'Here It Goes': Coming Out To Your Doctor In Rural America

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A third of Native Americans say they have experienced discrimination in the work place when seeking jobs, getting promotions and earning equal pay, according to a new poll by NPR, the Robert Wood Johnson Foundation and the Harvard TH Chan school of public health. Dylan Johnson for NPR hide caption

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Dylan Johnson for NPR

As Native Americans Face Job Discrimination, A Tribe Works To Employ Its Own

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Mohawk Club adviser Robin Logan (in back) watches as club members Amanda Rourke (from left), Keely Thompson-Cook, Landon Laffin and Mallory Sunday discuss their high school's Native American Day celebration. David Sommerstein/North Country Public Radio hide caption

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David Sommerstein/North Country Public Radio

Native American Students Fight Discrimination By Celebrating Their Heritage

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Many people who live in the Blue Gap-Tachee Chapter in northeastern Arizona remember when mining companies blasted uranium out of the Claim 28 site near their homes. Dust from mine explosions coated everything. Laurel Morales/KJZZ hide caption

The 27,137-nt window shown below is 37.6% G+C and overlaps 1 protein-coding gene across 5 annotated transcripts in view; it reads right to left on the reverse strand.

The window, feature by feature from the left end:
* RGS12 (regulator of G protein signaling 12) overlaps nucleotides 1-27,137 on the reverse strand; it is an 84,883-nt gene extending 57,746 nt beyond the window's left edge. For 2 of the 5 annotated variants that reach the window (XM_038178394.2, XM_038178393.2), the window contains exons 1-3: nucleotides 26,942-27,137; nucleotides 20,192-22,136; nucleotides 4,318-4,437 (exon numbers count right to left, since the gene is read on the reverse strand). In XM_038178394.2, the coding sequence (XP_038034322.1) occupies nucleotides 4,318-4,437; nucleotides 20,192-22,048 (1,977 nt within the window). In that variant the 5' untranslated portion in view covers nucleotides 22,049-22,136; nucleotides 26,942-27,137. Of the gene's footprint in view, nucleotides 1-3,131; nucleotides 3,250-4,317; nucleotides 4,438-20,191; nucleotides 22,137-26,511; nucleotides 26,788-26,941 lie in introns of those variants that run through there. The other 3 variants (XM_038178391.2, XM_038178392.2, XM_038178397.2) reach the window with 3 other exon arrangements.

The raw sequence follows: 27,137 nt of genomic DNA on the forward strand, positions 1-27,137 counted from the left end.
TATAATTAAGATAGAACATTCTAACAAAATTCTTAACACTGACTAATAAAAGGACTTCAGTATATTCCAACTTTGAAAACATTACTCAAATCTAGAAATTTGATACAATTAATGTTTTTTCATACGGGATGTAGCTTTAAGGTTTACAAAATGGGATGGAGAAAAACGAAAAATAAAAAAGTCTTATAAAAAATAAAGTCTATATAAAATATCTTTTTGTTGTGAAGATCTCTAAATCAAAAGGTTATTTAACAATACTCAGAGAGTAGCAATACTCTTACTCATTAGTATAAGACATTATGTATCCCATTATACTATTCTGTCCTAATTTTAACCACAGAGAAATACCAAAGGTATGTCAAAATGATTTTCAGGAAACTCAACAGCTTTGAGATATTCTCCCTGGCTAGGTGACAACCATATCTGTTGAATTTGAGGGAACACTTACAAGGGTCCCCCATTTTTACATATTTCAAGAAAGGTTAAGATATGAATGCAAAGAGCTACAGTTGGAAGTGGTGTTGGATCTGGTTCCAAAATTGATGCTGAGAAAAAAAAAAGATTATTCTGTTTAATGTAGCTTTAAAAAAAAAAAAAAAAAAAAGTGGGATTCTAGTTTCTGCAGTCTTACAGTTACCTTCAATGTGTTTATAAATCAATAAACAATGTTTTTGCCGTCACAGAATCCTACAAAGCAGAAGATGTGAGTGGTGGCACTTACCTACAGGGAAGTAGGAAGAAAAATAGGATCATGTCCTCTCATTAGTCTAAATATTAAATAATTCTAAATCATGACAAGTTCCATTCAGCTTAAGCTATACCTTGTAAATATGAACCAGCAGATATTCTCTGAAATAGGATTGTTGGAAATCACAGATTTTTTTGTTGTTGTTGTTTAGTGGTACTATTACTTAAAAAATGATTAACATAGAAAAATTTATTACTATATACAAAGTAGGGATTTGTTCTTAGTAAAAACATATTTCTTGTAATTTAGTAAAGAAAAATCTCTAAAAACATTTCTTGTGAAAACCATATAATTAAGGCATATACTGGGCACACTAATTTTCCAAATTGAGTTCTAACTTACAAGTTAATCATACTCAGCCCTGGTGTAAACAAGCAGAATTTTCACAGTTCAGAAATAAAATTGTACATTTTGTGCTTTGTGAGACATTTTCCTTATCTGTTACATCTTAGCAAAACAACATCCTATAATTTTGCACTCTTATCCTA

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For Some Native Americans, Uranium Contamination Feels Like Discrimination

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Wind River Reservation in Ethete, Wyo., is home to two tribes, the Northern Arapaho and the Eastern Shoshone. The tribes have a history of conflict, but recently passed federal legislation called the Tribal Law and Order Act is motivating them to work together to create a stronger, unified court. Darrah Perez hide caption

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Darrah Perez

For Native Americans Facing Sexual Assault, Justice Feels Out Of Reach

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Kim Ryu for NPR

Scientists Start To Tease Out The Subtler Ways Racism Hurts Health